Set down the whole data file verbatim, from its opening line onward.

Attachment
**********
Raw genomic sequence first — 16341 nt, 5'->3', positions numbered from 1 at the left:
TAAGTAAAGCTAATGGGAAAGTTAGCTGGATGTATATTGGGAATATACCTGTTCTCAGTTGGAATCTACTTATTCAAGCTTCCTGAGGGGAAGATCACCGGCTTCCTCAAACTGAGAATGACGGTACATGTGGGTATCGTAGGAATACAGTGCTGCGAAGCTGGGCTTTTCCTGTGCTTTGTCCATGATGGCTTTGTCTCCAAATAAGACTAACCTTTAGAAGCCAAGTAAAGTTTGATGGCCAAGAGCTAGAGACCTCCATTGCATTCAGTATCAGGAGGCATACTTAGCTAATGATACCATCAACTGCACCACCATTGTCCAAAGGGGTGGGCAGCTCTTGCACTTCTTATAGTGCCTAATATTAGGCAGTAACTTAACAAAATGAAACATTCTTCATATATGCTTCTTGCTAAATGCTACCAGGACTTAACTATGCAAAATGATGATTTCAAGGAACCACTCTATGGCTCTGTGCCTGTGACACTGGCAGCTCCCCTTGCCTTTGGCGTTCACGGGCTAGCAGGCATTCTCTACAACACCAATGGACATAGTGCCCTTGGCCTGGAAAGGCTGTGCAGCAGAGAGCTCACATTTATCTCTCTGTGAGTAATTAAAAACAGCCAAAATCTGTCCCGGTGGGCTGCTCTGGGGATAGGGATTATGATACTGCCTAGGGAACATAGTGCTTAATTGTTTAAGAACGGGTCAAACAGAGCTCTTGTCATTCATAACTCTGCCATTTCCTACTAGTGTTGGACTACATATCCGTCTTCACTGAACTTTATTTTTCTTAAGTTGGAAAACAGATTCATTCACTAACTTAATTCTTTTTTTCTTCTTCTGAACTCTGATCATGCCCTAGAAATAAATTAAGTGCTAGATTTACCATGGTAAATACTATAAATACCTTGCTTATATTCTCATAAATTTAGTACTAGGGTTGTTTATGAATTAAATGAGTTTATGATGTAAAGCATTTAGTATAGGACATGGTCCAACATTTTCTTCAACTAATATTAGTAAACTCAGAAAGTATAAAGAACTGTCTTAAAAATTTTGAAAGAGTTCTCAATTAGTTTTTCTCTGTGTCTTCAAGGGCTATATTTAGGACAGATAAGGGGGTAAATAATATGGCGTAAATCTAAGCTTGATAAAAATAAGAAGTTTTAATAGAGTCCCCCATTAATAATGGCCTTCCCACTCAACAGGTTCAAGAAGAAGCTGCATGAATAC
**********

Raw genomic sequence first — 16341 nt, 5'->3', positions numbered from 1 at the left:
TAAGTAAAGCTAATGGGAAAGTTAGCTGGATGTATATTGGGAATATACCTGTTCTCAGTTGGAATCTACTTATTCAAGCTTCCTGAGGGGAAGATCACCGGCTTCCTCAAACTGAGAATGACGGTACATGTGGGTATCGTAGGAATACAGTGCTGCGAAGCTGGGCTTTTCCTGTGCTTTGTCCATGATGGCTTTGTCTCCAAATAAGACTAACCTTTAGAAGCCAAGTAAAGTTTGATGGCCAAGAGCTAGAGACCTCCATTGCATTCAGTATCAGGAGGCATACTTAGCTAATGATACCATCAACTGCACCACCATTGTCCAAAGGGGTGGGCAGCTCTTGCACTTCTTATAGTGCCTAATATTAGGCAGTAACTTAACAAAATGAAACATTCTTCATATATGCTTCTTGCTAAATGCTACCAGGACTTAACTATGCAAAATGATGATTTCAAGGAACCACTCTATGGCTCTGTGCCTGTGACACTGGCAGCTCCCCTTGCCTTTGGCGTTCACGGGCTAGCAGGCATTCTCTACAACACCAATGGACATAGTGCCCTTGGCCTGGAAAGGCTGTGCAGCAGAGAGCTCACATTTATCTCTCTGTGAGTAATTAAAAACAGCCAAAATCTGTCCCGGTGGGCTGCTCTGGGGATAGGGATTATGATACTGCCTAGGGAACATAGTGCTTAATTGTTTAAGAACGGGTCAAACAGAGCTCTTGTCATTCATAACTCTGCCATTTCCTACTAGTGTTGGACTACATATCCGTCTTCACTGAACTTTATTTTTCTTAAGTTGGAAAACAGATTCATTCACTAACTTAATTCTTTTTTTCTTCTTCTGAACTCTGATCATGCCCTAGAAATAAATTAAGTGCTAGATTTACCATGGTAAATACTATAAATACCTTGCTTATATTCTCATAAATTTAGTACTAGGGTTGTTTATGAATTAAATGAGTTTATGATGTAAAGCATTTAGTATAGGACATGGTCCAACATTTTCTTCAACTAATATTAGTAAACTCAGAAAGTATAAAGAACTGTCTTAAAAATTTTGAAAGAGTTCTCAATTAGTTTTTCTCTGTGTCTTCAAGGGCTATATTTAGGACAGATAAGGGGGTAAATAATATGGCGTAAATCTAAGCTTGATAAAAATAAGAAGTTTTAATAGAGTCCCCCATTAATAATGGCCTTCCCACTCAACAGGTTCAAGAAGAAGCTGCATGAATAC